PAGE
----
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Sunday, July 18, 2010
Whitewashing history the Japanese bureaucrat way
POSTWAR HISTORY EDUCATION IN JAPAN AND THE GERMANYS: Guilty Lessons, by Julian Dierkes. Routledge, 2010, 240 pp. (hardcover)
Putting the fox in charge of guarding the hen coop is asking for trouble. In relying on Japan's Ministry of Education to implement education reforms during the Occupation (1945-52), U.S. authorities ensured that their good intentions would come to naught.
Despite efforts at decentralization and devolution of authority over textbook content, by 1958 the central government bureaucrats reasserted control over what was taught in Japan's schools.
In a book brimming with interesting findings and stimulating analysis, one of the most striking observations concerns the relative stability of history textbook content in post-World War II Japan. Rather than converging on global trends as seen in the Germanys, history education in Japan from 1950-2005 remained relatively unchanged. According to Dierkes, bureaucrats managed to insulate textbook content from contemporary debates and discourse.
How they did so, and the role of institutions in the policy regime, constitute a major contribution to our understanding of Japan in particular and policymaking in general.
Although comparisons between Japan and Germany are commonplace in the literature on war memory and reconciliation, this is the first comparative work on history education that includes the former East Germany. Dierkes notes that Japan and East Germany both had "highly centralized policymaking regimes that endowed state actors with the power to make decisions over teaching content."
In East Germany the focus was on a Marxist interpretation of history and emphasis on the anti-Nazi struggle of communists. In West Germany, where educational reform was a priority for the Allies, Dierkes notes the success of teachers in retaining control over history education, which he attributes to their reputation for professionalism and status as academics.
In addition, fragmentation among the Allies, and support for federalism and self-determination explain "the Allied failure to counteract the power of professional authority over education within the educational policymaking regime that was reinstitutionalized on the basis of the Weimar experience."
Another fascinating contrast between West Germany and Japan involves textbook authorship. In West Germany, from the 1960s on, "textbook authors tended to be academic scholars with professional appointments at universities. Not only is this a further indication of the close integration of research and teaching, but also provides a significant contrast to Japan where textbook authors were increasingly drawn from . . . pedagogy professors rather than historians."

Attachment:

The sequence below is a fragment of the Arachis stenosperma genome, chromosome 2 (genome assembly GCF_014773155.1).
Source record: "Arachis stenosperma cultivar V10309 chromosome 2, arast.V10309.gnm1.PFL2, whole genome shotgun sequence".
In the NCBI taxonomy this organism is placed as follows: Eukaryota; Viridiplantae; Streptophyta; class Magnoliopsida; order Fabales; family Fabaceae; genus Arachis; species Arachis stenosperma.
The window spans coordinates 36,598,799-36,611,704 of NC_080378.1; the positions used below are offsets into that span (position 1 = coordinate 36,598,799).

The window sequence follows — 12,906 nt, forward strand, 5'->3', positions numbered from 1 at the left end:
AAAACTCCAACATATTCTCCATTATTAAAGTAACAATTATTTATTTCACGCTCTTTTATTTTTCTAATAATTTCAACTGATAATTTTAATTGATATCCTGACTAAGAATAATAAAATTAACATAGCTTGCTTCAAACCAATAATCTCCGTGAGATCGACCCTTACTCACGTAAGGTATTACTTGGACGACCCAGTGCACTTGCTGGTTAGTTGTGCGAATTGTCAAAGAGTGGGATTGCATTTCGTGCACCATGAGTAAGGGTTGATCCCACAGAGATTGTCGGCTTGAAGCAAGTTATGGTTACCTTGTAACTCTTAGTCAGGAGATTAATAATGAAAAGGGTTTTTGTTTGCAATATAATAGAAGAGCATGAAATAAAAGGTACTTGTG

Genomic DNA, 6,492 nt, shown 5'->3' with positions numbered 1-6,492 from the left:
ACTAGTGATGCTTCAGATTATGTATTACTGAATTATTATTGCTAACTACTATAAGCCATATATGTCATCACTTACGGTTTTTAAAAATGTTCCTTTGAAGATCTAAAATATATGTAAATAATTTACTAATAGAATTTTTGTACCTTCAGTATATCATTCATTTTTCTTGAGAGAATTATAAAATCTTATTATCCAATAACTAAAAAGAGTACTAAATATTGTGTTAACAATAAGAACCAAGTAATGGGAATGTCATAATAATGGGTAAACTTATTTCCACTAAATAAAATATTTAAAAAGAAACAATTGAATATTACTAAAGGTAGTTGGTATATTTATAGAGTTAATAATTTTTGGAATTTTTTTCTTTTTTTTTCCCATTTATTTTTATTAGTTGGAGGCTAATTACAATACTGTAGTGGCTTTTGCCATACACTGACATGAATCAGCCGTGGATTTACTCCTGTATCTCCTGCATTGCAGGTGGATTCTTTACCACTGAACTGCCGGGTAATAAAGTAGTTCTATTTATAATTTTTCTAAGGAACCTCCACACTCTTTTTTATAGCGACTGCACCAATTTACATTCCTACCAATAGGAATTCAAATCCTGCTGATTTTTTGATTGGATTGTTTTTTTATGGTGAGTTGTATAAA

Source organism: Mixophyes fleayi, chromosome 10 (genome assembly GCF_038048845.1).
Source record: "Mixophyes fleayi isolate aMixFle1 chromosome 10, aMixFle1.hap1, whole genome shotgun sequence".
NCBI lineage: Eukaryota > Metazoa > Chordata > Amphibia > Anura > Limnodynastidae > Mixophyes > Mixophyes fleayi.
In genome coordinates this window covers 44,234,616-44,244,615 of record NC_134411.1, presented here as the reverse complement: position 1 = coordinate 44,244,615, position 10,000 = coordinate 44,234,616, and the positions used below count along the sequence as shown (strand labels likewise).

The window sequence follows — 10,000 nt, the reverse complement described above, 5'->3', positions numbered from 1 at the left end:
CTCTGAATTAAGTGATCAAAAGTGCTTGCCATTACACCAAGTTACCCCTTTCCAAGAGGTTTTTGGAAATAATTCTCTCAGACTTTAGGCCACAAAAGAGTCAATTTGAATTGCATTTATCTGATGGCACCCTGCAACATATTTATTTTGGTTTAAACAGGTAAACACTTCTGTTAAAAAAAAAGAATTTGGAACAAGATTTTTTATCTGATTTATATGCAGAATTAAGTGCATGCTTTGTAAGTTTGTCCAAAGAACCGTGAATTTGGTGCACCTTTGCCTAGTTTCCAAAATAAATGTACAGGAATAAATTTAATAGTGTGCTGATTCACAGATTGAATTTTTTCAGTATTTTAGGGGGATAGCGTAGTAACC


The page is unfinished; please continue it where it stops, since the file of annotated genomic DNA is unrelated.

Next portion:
Unlike the thematic approach to history embraced by the Germanys, bureaucrats in Japan have maintained a chronological, fact-based approach to history. This emphasis on dates and facts, in which causal connections are unexplored, has allowed the Ministry of Education to appear to embrace a neutral stance on the national narrative.
Although factual mistakes have been corrected and some new information added, Dierkes overall finds little change to this narrative and stresses institutionalized resistance to a thematic or analytical approach to history.
The bureaucrats successfully thwarted Occupation reforms giving local school boards more autonomy and reasserted control over content by requiring that textbooks strictly follow teaching guidelines the ministry imposed. The bureaucrats saw their role as defending the nation from the "subversive" Japan Teachers Union and its preference for Marxist historiography.
The nonanalytical approach to history is problematic in that students do not examine the causes of militarism or atrocities committed by the Imperial Armed Forces. Dierkes notes that instead, sections on the Asia Pacific War "emphasized the suffering of the Japanese population during wartime air raids, and particularly, the atomic bombing of Hiroshima and Nagasaki. . . . Motivations for warmongering were also left unexplored."
He further writes that the rampage in Nanjing was not mentioned until 1977 and "Not a single textbook identified anyone or any organizational unit as having been responsible for the massacre." Moreover, the texts mostly cite Japanese casualty figures: "The emphasis on Japanese victimhood was also quite visible in the selection of photographs in newer textbooks."
Exposing the sham of neutrality Dierkes asserts: "Nowhere did bureaucrats allow a discussion of responsibility for the war or for the ideological conditions that made militarism acceptable to the population."
In the 21st century, Dierkes expects Japan's wartime history to remain divisive at home and with China and Korea. The comfort women became part of this narrative in the mid-1990s, but have largely been excised from recent textbooks, perhaps reflecting publishers' inclination toward self-censorship in response to perceived preferences.
Although the conservatives recent war-justifying textbook commands a less than 1 percent market share, it has sparked considerable media attention and regional ire precisely because the government approved it.
The revision of the Fundamental Law on Education under prime minister Shinzo Abe (2006-07) aimed at promoting patriotism signals more explicit political meddling in the teaching of history.
Trying to unilaterally rewrite history, however, is not so easy as Abe learned in attempting to assert his agenda concerning the comfort women and the Battle of Okinawa.
Jeff Kingston is director of Asia Studies, Temple University, Japan